Did Gingrich Correctly Predict Medicare’s Demise?
Austin Frakt points us to what he terms “Gingrich’s Correct Prediction About Medicare’s Future.”
On Oct. 24, 1995, Newt Gingrich made an assertion about what would happen to Medicare if its beneficiaries could choose between it and private plans. Medicare is “going to wither on the vine because we think people are voluntarily going to leave it — voluntarily.” Though he later walked this statement back, many observers viewed it as an attack on the program.
In fact, over the nearly two decades since, Mr. Gingrich’s claim has undergone something of a test — and it has largely passed it.
While I’d forgotten Gingrich’s prediction, the assertion that he got it right intrigues me, given that I have been operating under the assumption that Medicare was still operating and covering more people than ever.
In that time, Medicare beneficiaries have enjoyed various levels of access to private alternatives to traditional Medicare through the Medicare Advantage program and its predecessors. These private Medicare plans must provide at least the same level of benefits as traditional Medicare, though may offer more generous benefits voluntarily. They are subsidized by the federal government, often to the degree that many beneficiaries pay no premium even when receiving more benefits than they would from the traditional program.
Federal financial support for these alternative plans has waxed and waned, and enrollment in them with it. When government payments to plans were lower — as they were in the early 2000s — fewer plans participated, and those that did offered relatively less generous benefits; enrollment declined. When government payments to plans were higher — as they were beginning in the mid-2000s — enrollment increased.
Today, 30 percent of Medicare beneficiaries are enrolled in a Medicare Advantage plan, more than at any time in history. In some states, like Hawaii and Minnesota, about half of Medicare beneficiaries are in such plans. This is despite the fact that government payments to plans were cut by the Affordable Care Act. They’re down eight percentage points from their peak in 2009, as measured relative to the cost of traditional Medicare coverage. Still, taxpayers pay more to cover a beneficiary in Medicare Advantage than in traditional Medicare.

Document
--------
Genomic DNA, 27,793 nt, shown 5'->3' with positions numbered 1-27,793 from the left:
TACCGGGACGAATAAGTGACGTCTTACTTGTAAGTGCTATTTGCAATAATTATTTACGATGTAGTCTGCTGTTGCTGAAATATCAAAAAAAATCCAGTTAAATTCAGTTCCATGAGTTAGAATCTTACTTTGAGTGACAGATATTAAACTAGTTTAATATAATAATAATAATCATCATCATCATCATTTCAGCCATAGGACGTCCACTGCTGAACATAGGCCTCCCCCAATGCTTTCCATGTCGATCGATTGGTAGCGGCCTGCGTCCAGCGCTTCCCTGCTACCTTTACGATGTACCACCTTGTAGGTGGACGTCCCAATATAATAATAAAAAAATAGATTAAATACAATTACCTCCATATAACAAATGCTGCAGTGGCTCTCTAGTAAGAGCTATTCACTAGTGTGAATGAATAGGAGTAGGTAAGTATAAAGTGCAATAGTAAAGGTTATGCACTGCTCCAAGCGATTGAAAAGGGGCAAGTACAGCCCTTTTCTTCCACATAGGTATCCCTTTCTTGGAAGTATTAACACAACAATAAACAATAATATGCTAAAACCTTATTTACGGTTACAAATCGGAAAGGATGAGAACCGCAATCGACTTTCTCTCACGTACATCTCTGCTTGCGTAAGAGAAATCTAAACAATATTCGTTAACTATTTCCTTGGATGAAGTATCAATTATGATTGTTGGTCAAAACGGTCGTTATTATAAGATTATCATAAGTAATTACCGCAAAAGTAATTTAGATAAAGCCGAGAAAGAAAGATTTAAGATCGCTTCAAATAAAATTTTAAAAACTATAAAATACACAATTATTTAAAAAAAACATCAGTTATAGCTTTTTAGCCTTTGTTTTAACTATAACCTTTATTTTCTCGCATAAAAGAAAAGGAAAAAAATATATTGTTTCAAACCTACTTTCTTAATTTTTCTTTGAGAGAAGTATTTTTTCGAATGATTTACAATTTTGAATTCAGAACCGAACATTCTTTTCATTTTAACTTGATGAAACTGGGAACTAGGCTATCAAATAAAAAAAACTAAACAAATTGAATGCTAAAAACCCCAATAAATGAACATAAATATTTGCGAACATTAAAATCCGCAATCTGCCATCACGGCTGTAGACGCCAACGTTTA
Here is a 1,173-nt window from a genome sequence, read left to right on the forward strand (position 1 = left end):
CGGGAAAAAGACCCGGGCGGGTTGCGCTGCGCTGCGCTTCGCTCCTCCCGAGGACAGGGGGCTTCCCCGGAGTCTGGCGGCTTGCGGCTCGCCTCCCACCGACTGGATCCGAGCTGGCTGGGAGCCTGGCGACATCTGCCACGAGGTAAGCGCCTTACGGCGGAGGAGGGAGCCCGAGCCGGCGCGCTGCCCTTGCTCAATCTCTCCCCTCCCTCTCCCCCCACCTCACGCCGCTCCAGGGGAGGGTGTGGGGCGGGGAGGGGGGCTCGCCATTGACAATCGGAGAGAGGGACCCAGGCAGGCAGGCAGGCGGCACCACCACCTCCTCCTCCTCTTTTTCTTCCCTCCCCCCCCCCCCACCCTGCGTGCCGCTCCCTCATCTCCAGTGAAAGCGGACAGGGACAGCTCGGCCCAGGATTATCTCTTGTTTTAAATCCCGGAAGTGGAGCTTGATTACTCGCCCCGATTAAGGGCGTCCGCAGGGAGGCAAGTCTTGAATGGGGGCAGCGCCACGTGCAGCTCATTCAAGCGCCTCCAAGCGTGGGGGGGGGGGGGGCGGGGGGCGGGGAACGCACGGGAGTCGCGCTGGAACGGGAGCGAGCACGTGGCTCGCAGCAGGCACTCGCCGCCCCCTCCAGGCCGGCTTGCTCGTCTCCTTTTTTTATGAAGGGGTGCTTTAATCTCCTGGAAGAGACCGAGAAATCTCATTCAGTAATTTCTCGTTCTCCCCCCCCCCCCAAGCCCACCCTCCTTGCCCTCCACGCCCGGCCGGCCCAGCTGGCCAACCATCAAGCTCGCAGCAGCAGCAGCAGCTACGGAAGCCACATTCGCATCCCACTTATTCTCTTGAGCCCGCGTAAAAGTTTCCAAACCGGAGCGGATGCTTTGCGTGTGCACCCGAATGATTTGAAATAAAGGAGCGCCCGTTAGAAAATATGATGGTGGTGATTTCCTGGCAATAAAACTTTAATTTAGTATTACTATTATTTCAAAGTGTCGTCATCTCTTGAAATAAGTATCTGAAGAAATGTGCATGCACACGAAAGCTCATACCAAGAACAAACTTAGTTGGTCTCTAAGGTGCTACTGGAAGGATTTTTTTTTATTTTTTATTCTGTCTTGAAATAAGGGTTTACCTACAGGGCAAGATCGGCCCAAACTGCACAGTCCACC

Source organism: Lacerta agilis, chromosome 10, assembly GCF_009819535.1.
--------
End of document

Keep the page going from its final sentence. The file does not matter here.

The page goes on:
So, 70 percent of those eligible remain enrolled in Medicare while another 30 percent are enrolled in a private plan the cost of which is heavily subsidized by the taxpayer? On the surface, at least, that doesn’t sound like what Gingrich was suggesting nineteen years ago. Looking at the original 1995 story itself doesn’t dissuade me from that view:
Now let me talk a little bit about Medicare. Let me start at the vision level so you understand how radically different we are and why it’s so hard for the press corps to cover us.
Medicare is the 1964 Blue Cross plan codified into law by Lyndon B. Johnson, and it is about what you’d — I mean, if you all went out in the marketplace tomorrow morning and said, “Hi, I’ve got a 1964 Blue Cross plan,” I’ll let you decide how competitive you’d be. But I don’t think very.
So what we’re trying to do, first of all, is say, O.K., here is a government monopoly plan. We’re designing a free-market plan. Now, they’re very different models. You know, we tell Boris Yeltsin, “Get rid of centralized command bureaucracies. Go to the marketplace.”
O.K., what do you think the Health Care Financing Administration is? It’s a centralized command bureaucracy. It’s everything we’re telling Boris Yeltsin to get rid of. Now, we don’t get rid of it in round one because we don’t think that that’s politically smart, and we don’t think that’s the right way to go through a transition. But we believe it’s going to wither on the vine because we think people are voluntarily going to leave it — voluntarily.
Frakt is a genuine expert in the economics of healthcare and there’s no reason to think his analysis here is in anything but good faith. So what am I missing?